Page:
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February 14, 2022 — 5 mins read
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How React checks if 2 values are the same value

#react#javascript#beginners#webdev

If you have ever wondered how react internally checks if two values are the same value this is the right blog for you. Well, before we even start looking at how React implements that lets first check to see if we already have a function in plain javascript that does that.

We already have this function Object.is() for that, and according to MDN Web docs Object.is() determines whether two values are the same value. Two values are the same if one of the following holds:

- both undefined
- both null
- both true or both false
- both strings of the same length with the same characters in the same order
- both the same object (meaning both values reference the same object in memory)
- both numbers and
   - both +0
   - both -0
   - both NaN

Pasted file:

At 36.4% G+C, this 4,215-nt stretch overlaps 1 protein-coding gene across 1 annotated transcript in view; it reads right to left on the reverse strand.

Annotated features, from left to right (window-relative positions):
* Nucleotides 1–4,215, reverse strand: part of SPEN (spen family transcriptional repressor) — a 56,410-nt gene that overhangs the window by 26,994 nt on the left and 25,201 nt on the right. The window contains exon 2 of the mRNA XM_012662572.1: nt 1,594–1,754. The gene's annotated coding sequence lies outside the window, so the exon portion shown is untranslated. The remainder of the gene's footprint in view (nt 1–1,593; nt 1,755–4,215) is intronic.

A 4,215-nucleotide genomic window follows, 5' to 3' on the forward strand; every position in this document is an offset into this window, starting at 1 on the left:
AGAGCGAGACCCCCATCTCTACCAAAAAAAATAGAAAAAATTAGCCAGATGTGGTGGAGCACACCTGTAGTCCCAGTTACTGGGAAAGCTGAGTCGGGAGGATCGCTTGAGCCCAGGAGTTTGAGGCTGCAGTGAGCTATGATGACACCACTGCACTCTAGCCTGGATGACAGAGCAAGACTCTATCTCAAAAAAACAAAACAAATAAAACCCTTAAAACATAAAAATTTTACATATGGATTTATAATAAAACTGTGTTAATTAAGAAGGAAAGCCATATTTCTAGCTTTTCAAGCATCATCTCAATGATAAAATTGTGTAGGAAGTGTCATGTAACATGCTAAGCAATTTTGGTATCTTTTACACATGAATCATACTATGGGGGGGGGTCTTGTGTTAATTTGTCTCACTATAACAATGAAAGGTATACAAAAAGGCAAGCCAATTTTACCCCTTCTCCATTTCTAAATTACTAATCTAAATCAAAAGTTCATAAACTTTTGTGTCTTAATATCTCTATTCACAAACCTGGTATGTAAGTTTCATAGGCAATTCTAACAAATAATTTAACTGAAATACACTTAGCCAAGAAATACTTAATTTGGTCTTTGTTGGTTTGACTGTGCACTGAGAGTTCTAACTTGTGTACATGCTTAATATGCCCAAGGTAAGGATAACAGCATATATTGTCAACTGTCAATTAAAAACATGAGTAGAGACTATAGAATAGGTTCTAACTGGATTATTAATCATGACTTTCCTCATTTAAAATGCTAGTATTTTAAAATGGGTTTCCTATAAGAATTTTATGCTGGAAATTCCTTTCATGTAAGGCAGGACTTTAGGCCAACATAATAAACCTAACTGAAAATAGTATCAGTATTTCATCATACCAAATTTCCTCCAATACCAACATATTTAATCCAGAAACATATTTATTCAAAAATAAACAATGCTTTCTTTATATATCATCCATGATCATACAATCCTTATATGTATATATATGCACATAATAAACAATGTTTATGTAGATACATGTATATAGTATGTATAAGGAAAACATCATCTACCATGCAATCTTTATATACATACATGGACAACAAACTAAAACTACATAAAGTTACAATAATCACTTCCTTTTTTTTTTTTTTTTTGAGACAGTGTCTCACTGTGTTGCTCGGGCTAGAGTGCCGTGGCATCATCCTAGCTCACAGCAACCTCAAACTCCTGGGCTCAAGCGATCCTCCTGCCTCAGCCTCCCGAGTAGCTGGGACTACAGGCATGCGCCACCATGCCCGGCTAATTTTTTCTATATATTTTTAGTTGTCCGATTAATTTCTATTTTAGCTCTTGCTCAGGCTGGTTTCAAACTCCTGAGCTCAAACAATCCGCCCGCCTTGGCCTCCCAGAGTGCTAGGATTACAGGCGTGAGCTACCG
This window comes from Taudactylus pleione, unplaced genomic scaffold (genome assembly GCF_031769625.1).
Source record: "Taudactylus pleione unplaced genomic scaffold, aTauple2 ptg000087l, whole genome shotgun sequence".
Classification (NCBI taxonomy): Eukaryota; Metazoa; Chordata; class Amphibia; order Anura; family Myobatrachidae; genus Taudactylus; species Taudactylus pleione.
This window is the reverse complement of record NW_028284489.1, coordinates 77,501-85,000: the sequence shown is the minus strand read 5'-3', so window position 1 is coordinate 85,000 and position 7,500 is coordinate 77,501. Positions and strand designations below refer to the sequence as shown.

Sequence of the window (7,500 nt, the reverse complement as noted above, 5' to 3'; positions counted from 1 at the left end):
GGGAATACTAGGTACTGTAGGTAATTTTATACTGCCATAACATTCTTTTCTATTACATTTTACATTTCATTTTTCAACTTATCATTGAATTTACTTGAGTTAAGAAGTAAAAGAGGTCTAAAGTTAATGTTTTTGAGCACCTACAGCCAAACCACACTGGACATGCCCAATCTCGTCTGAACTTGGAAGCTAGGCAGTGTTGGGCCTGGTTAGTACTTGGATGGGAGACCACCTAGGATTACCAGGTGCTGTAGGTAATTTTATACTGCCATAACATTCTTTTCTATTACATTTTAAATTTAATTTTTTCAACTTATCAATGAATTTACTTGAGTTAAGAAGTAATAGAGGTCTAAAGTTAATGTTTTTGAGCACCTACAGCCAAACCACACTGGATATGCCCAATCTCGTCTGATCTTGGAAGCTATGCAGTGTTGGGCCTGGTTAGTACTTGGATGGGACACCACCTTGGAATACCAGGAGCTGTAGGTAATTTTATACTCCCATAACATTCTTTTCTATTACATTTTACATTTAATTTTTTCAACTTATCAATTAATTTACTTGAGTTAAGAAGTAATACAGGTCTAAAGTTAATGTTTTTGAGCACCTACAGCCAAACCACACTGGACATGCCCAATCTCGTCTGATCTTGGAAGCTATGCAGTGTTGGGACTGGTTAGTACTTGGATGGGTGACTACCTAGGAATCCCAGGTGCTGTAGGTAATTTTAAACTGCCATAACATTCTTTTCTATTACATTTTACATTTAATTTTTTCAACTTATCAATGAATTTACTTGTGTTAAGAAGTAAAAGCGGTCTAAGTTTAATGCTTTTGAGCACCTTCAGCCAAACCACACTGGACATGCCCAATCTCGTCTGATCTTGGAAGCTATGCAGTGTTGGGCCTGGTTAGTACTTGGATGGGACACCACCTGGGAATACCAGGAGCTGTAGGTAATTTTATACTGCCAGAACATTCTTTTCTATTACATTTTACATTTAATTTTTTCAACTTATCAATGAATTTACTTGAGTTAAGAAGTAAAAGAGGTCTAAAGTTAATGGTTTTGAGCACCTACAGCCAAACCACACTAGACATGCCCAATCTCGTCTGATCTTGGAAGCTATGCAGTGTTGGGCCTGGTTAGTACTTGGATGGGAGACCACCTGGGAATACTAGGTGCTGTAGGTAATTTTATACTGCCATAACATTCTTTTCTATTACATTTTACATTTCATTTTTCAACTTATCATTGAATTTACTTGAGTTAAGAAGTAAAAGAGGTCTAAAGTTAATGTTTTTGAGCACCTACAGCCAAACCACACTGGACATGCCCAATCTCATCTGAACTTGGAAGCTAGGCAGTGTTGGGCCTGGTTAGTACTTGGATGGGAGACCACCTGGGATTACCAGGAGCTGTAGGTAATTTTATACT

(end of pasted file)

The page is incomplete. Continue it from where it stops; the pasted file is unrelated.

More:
- or both non-zero and both not NaN and both have the same value
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Note that Object.is() is not the same as the == operator as it does not do any type coercion if the types of values are not the same. It's also not the same as the === operator because they treat NaNs and signed zeros differently. With the === or the == operators -0 and +0 are treated as equal. The === operator also treat NaN and Number.NaN as not equal.

Example usage from MDN Web docs

// Case 1: Evaluation result is the same as using ===
Object.is(25, 25);                // true
Object.is('foo', 'foo');          // true
Object.is('foo', 'bar');          // false
Object.is(null, null);            // true
Object.is(undefined, undefined);  // true
Object.is(window, window);        // true
Object.is([], []);                // false
var foo = { a: 1 };
var bar = { a: 1 };
Object.is(foo, foo);              // true
Object.is(foo, bar);              // false

// Case 2: Signed zero
Object.is(0, -0);                 // false
Object.is(+0, -0);                // false
Object.is(-0, -0);                // true
Object.is(0n, -0n);               // true

// Case 3: NaN
Object.is(NaN, 0/0);              // true
Object.is(NaN, Number.NaN)        // true
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So this is how Object.is() works, but since we don't live in a perfect world React can't just use this implementation, they need to have some sort of a polyfill for environments like old browsers that don't support Object.is(). Let paste the polyfill code from React source code and go through it.

function is(x: any, y: any) {
  return (